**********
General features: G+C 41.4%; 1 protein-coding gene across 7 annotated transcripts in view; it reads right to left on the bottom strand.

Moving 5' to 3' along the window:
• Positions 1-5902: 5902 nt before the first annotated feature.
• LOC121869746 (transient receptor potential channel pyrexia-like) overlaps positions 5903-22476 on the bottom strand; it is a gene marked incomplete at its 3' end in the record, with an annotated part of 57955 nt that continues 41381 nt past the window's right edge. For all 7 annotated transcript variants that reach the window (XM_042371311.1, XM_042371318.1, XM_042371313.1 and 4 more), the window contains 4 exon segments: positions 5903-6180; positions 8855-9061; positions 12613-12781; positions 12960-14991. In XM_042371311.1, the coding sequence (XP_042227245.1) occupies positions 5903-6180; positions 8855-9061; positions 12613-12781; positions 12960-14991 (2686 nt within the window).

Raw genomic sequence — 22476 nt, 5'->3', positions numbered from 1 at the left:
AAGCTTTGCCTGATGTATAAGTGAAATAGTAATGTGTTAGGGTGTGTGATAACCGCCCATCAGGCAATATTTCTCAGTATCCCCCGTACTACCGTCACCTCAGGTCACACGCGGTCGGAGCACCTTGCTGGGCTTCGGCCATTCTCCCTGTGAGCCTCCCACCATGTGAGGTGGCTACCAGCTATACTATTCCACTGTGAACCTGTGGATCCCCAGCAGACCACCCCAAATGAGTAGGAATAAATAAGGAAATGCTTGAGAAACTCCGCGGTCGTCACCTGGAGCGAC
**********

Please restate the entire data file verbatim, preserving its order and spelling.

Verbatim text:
General features: G+C 41.4%; 1 protein-coding gene across 7 annotated transcripts in view; it reads right to left on the bottom strand.

Moving 5' to 3' along the window:
• Positions 1-5902: 5902 nt before the first annotated feature.
• LOC121869746 (transient receptor potential channel pyrexia-like) overlaps positions 5903-22476 on the bottom strand; it is a gene marked incomplete at its 3' end in the record, with an annotated part of 57955 nt that continues 41381 nt past the window's right edge. For all 7 annotated transcript variants that reach the window (XM_042371311.1, XM_042371318.1, XM_042371313.1 and 4 more), the window contains 4 exon segments: positions 5903-6180; positions 8855-9061; positions 12613-12781; positions 12960-14991. In XM_042371311.1, the coding sequence (XP_042227245.1) occupies positions 5903-6180; positions 8855-9061; positions 12613-12781; positions 12960-14991 (2686 nt within the window).

Raw genomic sequence — 22476 nt, 5'->3', positions numbered from 1 at the left:
AAGCTTTGCCTGATGTATAAGTGAAATAGTAATGTGTTAGGGTGTGTGATAACCGCCCATCAGGCAATATTTCTCAGTATCCCCCGTACTACCGTCACCTCAGGTCACACGCGGTCGGAGCACCTTGCTGGGCTTCGGCCATTCTCCCTGTGAGCCTCCCACCATGTGAGGTGGCTACCAGCTATACTATTCCACTGTGAACCTGTGGATCCCCAGCAGACCACCCCAAATGAGTAGGAATAAATAAGGAAATGCTTGAGAAACTCCGCGGTCGTCACCTGGAGCGAC